6) The Marlborough Sounds
The Marlborough Sounds are at the top of the South Island and are beautiful to cruise around even without the dolphins. Along with the expected bottlenose dolphins, common dolphins and orca, from Picton you can see the rare Hector’s dolphins and the more common dusky dolphins. In fact, you might see dolphins on the ferry crossing between Wellington and Picton anyway.
The waters of the sounds are nice and peaceful, absolutely lovely for swimming in, and relaxing to kayak on.
As we travel down the South Island we reach Kaikoura, a town famous for its whale watching. Here, you can see sperm whales, humpback whales and even sometimes a blue whale! Of course, you can swim with some dolphins as well. There are common dolphins, bottlenose dolphins, dusky dolphins, Hector’s dolphins, killer whales and the rather confusingly named southern right whale dolphins, the only dolphins without dorsal fins.
There does seem to be a greater variety of dolphin species hanging around the South Island than the North.
Akaroa is the place to see Hector’s dolphins, though it’s a charming village in itself. Conveniently located near Christchurch, it was originally settled by French immigrants so, of course, you get the whole culture of fancy food and wine. Although, if I remember rightly, when my family visited Akaroa in our New Zealand campervan we ended up going to a Thai restaurant. What a waste.
We definitely, however, took advantage of the dolphins. Akaroa is the only place in the world where you can swim commercially with Hector’s dolphins. They look the same as Maui’s dolphins, which I described earlier, small and sweet. It was certainly the most special dolphin experience I’ve had in New Zealand.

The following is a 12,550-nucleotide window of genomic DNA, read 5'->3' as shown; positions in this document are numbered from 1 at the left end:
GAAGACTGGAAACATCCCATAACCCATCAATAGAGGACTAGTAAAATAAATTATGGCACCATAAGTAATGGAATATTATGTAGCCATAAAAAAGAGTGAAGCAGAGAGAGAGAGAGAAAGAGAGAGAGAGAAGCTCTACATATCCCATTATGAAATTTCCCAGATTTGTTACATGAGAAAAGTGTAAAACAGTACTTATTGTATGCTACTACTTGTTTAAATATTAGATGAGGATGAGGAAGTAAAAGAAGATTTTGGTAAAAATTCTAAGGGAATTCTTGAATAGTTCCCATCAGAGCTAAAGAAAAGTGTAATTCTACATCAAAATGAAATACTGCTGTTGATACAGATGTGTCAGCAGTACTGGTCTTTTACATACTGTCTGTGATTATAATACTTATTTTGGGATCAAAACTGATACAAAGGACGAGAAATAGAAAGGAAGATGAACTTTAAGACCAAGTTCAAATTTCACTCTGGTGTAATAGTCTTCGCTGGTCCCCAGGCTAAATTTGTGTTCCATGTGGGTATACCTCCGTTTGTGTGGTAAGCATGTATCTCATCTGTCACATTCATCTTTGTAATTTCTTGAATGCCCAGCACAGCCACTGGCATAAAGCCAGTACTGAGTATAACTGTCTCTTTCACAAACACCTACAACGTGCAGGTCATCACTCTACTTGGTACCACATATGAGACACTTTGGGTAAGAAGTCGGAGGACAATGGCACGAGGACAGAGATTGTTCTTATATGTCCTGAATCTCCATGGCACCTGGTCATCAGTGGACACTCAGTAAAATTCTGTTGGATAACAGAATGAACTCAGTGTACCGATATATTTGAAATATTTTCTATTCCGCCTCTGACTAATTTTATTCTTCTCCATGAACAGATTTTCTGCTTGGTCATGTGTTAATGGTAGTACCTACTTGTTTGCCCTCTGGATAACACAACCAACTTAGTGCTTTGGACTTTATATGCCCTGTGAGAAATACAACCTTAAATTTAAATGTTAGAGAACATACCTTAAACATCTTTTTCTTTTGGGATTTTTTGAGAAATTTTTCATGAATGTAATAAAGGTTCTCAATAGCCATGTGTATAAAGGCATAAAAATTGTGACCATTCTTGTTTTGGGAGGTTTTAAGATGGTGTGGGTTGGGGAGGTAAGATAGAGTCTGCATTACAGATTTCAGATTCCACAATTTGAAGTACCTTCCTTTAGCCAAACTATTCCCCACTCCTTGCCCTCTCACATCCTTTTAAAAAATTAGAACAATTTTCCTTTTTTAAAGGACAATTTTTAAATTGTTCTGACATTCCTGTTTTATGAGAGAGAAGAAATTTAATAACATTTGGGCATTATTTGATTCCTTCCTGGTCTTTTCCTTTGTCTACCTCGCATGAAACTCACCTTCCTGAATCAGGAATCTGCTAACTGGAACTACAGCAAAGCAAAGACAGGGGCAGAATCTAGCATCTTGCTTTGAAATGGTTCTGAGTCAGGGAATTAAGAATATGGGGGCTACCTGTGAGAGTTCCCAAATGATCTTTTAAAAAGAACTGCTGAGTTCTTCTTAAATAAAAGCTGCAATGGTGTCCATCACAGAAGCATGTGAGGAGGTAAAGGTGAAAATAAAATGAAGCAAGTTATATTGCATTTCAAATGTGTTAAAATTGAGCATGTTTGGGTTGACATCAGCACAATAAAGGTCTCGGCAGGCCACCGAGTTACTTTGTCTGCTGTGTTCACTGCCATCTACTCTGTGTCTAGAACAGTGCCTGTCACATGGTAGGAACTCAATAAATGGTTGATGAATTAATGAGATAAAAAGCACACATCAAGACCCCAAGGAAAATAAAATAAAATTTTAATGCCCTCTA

So our New Zealand campervan trip continued on from Akaroa, down the east coast of the South Island and across to Fiordland, which is one of the most stunning places on earth. I mean just… wow. It’s at the bottom of the South Island and has sounds like Marlborough at the top, but they’re somehow more dramatic, and there are dolphins in them too. You can see the dolphins if you go for a cruise on Doubtful Sound, or Milford Sound, but there’s only one species, the bottlenoses. You probably wouldn’t want to swim with them either. Aside from the water being dark, (which means it’s like a mirror, reflecting the breathtaking hills, waterfalls and mountains above,) it’s freezing.
10) Porpoise Bay
Unfortunately, we didn’t drive this far south, but I kinda wish we had. Porpoise Bay has a resident population of Hector’s dolphins, which you can see just by standing on the beach. It’s a good place for surfing, but, I imagine, would be very cold, even in summer. Still, I suppose the risk of hypothermia would be worth it if a posse of dolphins approached you to play, which they reportedly do. It’s important to let them approach you, though, not the other way around.
So there are plenty of places to choose from if you want to encounter dolphins in New Zealand. The South Island has a greater variety of dolphin species, but the North Island is warmer for swimming with them. Either way, it’s an unforgettable experience.